The Flowers of Evil, Vol. 3 | By Shuzo Oshimi | Vertical, Inc. - I wrote in my brief review of volume two that I “pretty much hated” The Flowers of Evil and couldn’t see myself continuing with it, and yet here I am. I suppose curiosity got the best of me. Volume three deals with the aftermath of Kasuga and Nakamura’s classroom vandalism, during which it becomes clear to Saeki and Kasuga’s mother that he is the one responsible. I actually did like certain things about what follows—especially Kasuga’s admittance that he was only reading Baudelaire in an effort to convince himself he’s special and that he’s scared of facing the real Saeki as opposed to his idealized vision of her—but spent a lot of time baffled by the characters’ actions and reactions. What is clear is that nobody is the person that others thought they were, which seems like a decent note upon which to end the series, but it actually continues from this point. I’m still not sure if I’ll be reading it. - Michelle Smith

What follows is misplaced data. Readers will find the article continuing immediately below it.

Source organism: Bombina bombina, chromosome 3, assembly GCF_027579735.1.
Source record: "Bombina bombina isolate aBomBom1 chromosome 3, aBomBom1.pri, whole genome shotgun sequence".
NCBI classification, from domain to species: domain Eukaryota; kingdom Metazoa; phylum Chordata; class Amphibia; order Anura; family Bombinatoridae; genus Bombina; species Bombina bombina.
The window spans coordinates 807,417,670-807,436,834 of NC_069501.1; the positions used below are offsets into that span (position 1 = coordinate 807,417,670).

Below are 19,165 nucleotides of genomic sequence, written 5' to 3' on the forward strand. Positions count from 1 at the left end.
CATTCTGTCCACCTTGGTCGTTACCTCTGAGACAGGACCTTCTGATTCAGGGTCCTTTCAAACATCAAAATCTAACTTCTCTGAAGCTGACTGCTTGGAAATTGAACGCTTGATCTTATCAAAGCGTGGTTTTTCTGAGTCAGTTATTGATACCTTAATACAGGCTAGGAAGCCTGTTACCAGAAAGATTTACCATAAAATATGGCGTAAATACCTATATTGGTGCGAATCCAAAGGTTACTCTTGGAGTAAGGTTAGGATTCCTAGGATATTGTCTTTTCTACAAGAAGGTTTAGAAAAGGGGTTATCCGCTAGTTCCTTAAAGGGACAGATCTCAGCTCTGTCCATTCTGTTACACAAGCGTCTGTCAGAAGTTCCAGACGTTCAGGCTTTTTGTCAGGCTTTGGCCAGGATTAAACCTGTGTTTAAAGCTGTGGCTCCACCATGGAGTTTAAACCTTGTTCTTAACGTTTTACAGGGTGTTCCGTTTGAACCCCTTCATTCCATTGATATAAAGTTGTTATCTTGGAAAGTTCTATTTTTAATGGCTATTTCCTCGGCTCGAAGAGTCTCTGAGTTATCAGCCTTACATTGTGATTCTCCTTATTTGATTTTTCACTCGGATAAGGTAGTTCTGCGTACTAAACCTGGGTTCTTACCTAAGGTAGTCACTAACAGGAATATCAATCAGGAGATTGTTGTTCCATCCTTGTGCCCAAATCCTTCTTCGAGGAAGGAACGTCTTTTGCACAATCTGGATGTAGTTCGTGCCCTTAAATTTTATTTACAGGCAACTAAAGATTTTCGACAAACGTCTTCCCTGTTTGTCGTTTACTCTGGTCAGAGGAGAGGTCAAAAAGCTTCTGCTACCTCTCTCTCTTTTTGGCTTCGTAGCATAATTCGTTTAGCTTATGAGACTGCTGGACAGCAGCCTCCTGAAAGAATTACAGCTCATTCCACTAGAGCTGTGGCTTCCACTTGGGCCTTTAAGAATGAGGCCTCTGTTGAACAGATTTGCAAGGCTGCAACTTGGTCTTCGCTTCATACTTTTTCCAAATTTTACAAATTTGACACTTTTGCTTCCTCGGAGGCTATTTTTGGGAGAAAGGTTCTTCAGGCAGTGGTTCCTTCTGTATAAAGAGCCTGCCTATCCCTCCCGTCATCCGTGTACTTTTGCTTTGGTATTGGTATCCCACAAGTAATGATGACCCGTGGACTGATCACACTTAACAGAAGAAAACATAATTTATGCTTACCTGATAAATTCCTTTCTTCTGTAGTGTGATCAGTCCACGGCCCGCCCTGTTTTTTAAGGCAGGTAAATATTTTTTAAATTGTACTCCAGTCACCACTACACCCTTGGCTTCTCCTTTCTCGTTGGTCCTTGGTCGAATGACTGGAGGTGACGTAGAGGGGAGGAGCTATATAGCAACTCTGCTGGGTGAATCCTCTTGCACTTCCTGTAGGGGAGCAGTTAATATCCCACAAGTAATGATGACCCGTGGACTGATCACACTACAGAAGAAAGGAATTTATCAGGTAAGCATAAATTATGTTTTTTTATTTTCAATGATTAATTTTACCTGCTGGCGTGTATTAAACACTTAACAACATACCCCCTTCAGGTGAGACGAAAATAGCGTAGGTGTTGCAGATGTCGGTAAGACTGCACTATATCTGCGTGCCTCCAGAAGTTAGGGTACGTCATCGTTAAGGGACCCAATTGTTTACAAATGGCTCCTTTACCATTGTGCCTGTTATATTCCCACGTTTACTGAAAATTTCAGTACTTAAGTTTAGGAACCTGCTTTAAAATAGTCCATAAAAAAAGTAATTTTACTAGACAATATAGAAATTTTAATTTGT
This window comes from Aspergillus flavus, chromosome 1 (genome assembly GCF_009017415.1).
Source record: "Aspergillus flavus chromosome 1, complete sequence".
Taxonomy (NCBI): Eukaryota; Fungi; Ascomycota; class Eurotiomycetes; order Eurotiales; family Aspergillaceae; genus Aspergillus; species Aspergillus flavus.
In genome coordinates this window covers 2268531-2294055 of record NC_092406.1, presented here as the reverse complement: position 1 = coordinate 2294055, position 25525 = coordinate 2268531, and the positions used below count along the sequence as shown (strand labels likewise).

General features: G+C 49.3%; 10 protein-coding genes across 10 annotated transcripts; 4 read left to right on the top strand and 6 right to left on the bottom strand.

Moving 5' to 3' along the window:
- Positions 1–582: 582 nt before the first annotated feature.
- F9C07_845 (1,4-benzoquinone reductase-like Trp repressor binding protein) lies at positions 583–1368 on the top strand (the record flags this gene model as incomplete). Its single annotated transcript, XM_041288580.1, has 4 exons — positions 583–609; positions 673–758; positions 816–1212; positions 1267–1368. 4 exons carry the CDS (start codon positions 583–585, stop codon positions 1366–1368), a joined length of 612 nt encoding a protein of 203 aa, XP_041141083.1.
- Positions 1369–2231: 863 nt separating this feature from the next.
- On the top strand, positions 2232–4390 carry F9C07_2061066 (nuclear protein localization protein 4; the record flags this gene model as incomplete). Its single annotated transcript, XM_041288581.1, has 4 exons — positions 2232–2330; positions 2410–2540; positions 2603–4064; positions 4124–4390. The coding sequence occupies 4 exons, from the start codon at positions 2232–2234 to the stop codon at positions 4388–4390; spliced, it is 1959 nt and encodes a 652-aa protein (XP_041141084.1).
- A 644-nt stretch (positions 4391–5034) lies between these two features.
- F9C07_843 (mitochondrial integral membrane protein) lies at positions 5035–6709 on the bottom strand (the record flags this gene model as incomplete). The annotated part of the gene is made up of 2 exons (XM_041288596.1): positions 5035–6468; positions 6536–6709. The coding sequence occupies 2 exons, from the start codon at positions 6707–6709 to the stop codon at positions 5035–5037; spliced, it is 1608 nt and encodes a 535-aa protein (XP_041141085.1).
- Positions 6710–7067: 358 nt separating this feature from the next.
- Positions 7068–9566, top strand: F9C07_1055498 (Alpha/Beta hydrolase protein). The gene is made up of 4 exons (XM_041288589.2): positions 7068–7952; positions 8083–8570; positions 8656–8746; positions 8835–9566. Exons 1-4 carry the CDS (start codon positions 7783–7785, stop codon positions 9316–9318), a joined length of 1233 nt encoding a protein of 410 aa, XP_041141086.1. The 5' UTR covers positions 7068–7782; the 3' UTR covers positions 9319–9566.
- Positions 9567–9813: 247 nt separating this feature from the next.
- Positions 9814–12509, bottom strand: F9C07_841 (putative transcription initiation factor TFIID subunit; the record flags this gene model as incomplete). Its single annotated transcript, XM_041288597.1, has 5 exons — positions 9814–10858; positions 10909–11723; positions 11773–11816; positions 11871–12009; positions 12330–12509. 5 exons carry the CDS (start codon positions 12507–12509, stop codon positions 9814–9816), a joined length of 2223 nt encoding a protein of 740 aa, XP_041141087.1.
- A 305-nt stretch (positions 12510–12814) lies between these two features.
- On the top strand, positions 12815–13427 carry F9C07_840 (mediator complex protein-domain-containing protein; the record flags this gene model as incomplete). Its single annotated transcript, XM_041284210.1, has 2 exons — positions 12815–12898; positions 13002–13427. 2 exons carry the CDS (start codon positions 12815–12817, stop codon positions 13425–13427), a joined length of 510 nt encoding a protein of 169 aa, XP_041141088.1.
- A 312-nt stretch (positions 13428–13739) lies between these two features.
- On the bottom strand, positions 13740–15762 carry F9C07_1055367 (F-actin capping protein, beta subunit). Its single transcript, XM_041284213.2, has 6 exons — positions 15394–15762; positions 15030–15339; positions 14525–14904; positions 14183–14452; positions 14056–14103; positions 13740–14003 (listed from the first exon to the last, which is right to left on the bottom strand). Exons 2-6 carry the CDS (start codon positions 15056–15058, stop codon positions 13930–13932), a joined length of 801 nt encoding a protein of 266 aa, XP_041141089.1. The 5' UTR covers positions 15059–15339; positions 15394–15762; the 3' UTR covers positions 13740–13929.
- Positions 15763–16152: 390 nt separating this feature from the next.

Jiu Jiu, Vol. 2 | By Touya Tobina | VIZ Media – First of all, that cover is far saucier than a typical Hakusensha shojo title – something the author lampshades in one of her notes! Despite that, this title is becoming for females what Cage of Eden is for males. There’s lots of rampant fanservice of Snow and Night looking half-naked and sweaty. The plot is still a bit ‘make it up as you go along’, but I’m used to that with Hakusensha. The author hasn’t made it clear whether we – and Takamichi – are supposed to think of the two male leads as pets, or as children/family, or as love interests. It’s somewhat uncomfortable, and I think that’s at least partly deliberate. The addition of a few new cast members is nice to see, but for the most part this is still a three-hander about young people who are very bad at social interaction and the laughs and awkwardness that comes with that. Hope it continues to improve. -Sean Gaffney